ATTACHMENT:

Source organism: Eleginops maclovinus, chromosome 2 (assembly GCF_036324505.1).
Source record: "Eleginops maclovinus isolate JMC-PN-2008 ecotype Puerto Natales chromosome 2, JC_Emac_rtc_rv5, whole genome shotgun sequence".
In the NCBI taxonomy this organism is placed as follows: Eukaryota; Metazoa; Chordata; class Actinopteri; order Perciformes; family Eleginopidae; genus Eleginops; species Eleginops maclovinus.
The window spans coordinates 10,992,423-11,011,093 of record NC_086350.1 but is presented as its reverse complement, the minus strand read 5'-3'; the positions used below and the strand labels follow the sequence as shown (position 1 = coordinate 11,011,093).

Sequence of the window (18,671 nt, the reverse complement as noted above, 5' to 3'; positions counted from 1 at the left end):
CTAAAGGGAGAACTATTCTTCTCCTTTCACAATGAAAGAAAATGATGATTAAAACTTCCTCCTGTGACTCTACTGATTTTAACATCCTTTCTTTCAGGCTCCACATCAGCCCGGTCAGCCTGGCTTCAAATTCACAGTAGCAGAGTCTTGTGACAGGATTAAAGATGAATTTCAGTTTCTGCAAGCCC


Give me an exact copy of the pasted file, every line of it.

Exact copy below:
Source organism: Eleginops maclovinus, chromosome 2 (assembly GCF_036324505.1).
Source record: "Eleginops maclovinus isolate JMC-PN-2008 ecotype Puerto Natales chromosome 2, JC_Emac_rtc_rv5, whole genome shotgun sequence".
In the NCBI taxonomy this organism is placed as follows: Eukaryota; Metazoa; Chordata; class Actinopteri; order Perciformes; family Eleginopidae; genus Eleginops; species Eleginops maclovinus.
The window spans coordinates 10,992,423-11,011,093 of record NC_086350.1 but is presented as its reverse complement, the minus strand read 5'-3'; the positions used below and the strand labels follow the sequence as shown (position 1 = coordinate 11,011,093).

Sequence of the window (18,671 nt, the reverse complement as noted above, 5' to 3'; positions counted from 1 at the left end):
CTAAAGGGAGAACTATTCTTCTCCTTTCACAATGAAAGAAAATGATGATTAAAACTTCCTCCTGTGACTCTACTGATTTTAACATCCTTTCTTTCAGGCTCCACATCAGCCCGGTCAGCCTGGCTTCAAATTCACAGTAGCAGAGTCTTGTGACAGGATTAAAGATGAATTTCAGTTTCTGCAAGCCC